Saturday, May 9, 2015

End of the Trail at the Oasis of West Texas

End of the Trail at the Oasis of West Texas

On the last leg of our April journey through west and south Texas, we looped around through the Hill Country (see previous posts) to feast our eyes on the wildflowers. 

The return from any trip isn't usually much fun, just a necessity. However as we turned our noses westward, we encountered the "Oasis of West Texas" and the "Pearl of the Conchos"; San Angelo, TX.

With low expectations and an "Are we there yet?" attitude, we rolled into the town with an art museum shaped like a covered wagon, an early reputation of being a "fairly lawless cow town filled with brothels, saloons and gambling houses", a "chicken farm" art center and a military fort without walls. Home to about 100,000 souls, it is situated at the confluence of the North and South Concho Rivers. 

The current iteration of this small city was founded just after the Civil War ended  when the US government began to build forts in "hostile" territories. Given the lack of trees in this NE region of the Chihuahuan desert, Fort Concho was constructed of limestone without walled defenses. The fort housed and trained 9th & 10th Cavalry, 24th & 25th Infantry, and the famous Black Cavalry, otherwise known as "Buffalo" Soldiers by Native Americans. Little did I know that the last known Buffalo Soldier, Mark Matthews, died at the age of 111 in 2005!!

 Fort Concho, built of limestone, has been restored and is open to visitors.

Buffalo Soldier Tour Guide

In the 1970's, an enterprising potter in San Angelo purchased property which had been an old chicken farm. Over the years he converted it into studio and retail space for 15 artists, with an adjoining cafe and B&B. Who could pass that up?? Though the center is closed on Sundays, we were invited in ... to spend some money!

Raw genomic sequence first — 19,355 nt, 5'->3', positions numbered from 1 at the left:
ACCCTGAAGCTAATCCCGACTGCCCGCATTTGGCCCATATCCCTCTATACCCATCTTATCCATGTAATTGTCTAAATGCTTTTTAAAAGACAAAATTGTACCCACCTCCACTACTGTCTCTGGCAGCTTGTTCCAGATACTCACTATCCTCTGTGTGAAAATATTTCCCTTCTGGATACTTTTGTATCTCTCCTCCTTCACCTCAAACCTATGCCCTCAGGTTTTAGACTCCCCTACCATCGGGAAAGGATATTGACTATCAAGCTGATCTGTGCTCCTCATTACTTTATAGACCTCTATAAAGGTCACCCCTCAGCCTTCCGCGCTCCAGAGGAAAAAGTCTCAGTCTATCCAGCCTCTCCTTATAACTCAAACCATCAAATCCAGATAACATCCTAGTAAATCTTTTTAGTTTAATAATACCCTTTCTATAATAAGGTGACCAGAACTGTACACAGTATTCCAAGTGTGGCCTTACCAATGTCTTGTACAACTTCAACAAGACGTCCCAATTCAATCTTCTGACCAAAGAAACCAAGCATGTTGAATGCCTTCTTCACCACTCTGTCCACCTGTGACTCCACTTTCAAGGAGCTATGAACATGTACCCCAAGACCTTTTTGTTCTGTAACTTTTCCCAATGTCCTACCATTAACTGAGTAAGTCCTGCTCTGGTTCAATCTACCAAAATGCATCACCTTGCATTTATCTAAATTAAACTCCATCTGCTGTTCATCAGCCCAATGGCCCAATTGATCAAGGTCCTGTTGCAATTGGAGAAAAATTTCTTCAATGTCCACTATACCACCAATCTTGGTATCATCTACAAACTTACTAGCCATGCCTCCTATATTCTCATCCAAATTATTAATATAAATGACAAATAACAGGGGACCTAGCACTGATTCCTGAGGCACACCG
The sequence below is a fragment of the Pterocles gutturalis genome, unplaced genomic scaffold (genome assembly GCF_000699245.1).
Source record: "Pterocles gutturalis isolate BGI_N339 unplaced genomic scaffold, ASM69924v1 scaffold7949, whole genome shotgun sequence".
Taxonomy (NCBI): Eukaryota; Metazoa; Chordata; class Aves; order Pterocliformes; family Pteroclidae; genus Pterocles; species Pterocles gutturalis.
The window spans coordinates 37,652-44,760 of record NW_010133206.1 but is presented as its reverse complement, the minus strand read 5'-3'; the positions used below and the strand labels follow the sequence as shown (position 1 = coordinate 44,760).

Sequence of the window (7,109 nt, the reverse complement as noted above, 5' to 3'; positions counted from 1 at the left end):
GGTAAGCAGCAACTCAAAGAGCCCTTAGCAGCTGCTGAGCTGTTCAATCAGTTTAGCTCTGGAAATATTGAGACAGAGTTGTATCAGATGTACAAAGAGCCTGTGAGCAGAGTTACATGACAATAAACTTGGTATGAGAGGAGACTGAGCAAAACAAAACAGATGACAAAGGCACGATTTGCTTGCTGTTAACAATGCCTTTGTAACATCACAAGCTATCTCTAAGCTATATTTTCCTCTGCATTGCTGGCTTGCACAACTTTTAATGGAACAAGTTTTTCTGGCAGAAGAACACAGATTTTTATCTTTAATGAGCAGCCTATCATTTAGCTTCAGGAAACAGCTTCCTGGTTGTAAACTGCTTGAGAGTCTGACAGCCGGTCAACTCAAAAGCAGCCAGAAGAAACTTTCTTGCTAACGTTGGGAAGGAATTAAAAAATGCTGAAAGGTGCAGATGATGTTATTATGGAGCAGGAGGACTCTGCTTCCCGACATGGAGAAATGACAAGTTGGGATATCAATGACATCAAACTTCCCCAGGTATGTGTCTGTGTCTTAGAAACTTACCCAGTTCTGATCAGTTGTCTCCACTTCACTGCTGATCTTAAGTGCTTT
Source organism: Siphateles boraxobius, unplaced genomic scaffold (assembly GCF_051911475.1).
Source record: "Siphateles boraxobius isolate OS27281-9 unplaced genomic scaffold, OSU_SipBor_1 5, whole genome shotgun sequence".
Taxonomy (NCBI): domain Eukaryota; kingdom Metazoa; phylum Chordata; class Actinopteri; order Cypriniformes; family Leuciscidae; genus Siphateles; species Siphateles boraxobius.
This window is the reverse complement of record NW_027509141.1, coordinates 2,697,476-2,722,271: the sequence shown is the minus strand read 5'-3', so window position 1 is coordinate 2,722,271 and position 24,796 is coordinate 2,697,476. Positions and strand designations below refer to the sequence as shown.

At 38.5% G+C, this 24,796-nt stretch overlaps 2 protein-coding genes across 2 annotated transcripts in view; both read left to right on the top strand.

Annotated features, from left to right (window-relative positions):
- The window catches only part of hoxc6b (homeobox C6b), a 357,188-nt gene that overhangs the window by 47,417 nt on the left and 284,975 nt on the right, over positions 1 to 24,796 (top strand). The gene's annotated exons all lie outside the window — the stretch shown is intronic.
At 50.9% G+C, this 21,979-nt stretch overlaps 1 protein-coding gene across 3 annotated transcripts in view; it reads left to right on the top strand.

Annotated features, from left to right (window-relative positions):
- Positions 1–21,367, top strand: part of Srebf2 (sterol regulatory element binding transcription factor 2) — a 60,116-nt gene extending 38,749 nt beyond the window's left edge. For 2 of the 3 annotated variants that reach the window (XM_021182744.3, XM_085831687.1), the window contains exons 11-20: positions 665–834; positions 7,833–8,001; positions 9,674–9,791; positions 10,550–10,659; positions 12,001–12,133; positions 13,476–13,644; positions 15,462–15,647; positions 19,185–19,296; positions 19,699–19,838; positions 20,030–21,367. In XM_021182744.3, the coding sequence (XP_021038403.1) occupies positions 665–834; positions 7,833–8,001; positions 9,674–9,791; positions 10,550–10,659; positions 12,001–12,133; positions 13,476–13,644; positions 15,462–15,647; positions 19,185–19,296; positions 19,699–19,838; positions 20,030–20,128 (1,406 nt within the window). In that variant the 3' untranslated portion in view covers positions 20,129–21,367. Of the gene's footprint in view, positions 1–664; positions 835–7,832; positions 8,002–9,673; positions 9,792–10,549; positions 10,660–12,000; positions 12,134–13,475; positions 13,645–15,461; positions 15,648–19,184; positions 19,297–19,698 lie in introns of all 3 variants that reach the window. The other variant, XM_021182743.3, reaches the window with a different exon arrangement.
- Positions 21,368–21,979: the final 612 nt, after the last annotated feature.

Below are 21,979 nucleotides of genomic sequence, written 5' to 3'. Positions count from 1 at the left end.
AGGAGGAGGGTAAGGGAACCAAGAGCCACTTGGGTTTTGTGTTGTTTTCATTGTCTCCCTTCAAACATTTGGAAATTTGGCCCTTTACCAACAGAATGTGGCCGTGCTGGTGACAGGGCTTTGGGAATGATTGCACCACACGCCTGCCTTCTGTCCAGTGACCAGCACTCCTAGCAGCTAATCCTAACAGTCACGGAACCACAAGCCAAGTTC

Chicken Farm Art Center Artisans

The last little unexpected gem we had time to discover was that San Angelo is also the home of the International Water Lily Collection. One of the local residents has made it his life's work to travel the world in search of rare and unusual species to add to the ponds. The collection now boasts over 300 varieties of water lilies - in the desert of West Texas!

International Water Lily Collection

Then it was really time to head home, via the plains (read: flat land with nowhere for water to run off) of West Texas. When the skies open up out there, watch out and get ready to paddle! 

West Highway 82/380 underwater

One more stop in the mountains around Ruidoso, NM, AKA hangout of Billy, the Kid and wealthy folks escaping the summer heat of Texas and parts south. Then back to Albuquerque, home, family and local friends. Thanks for coming along on this journey. 

Ruidoso Museum

Barbara and Paul

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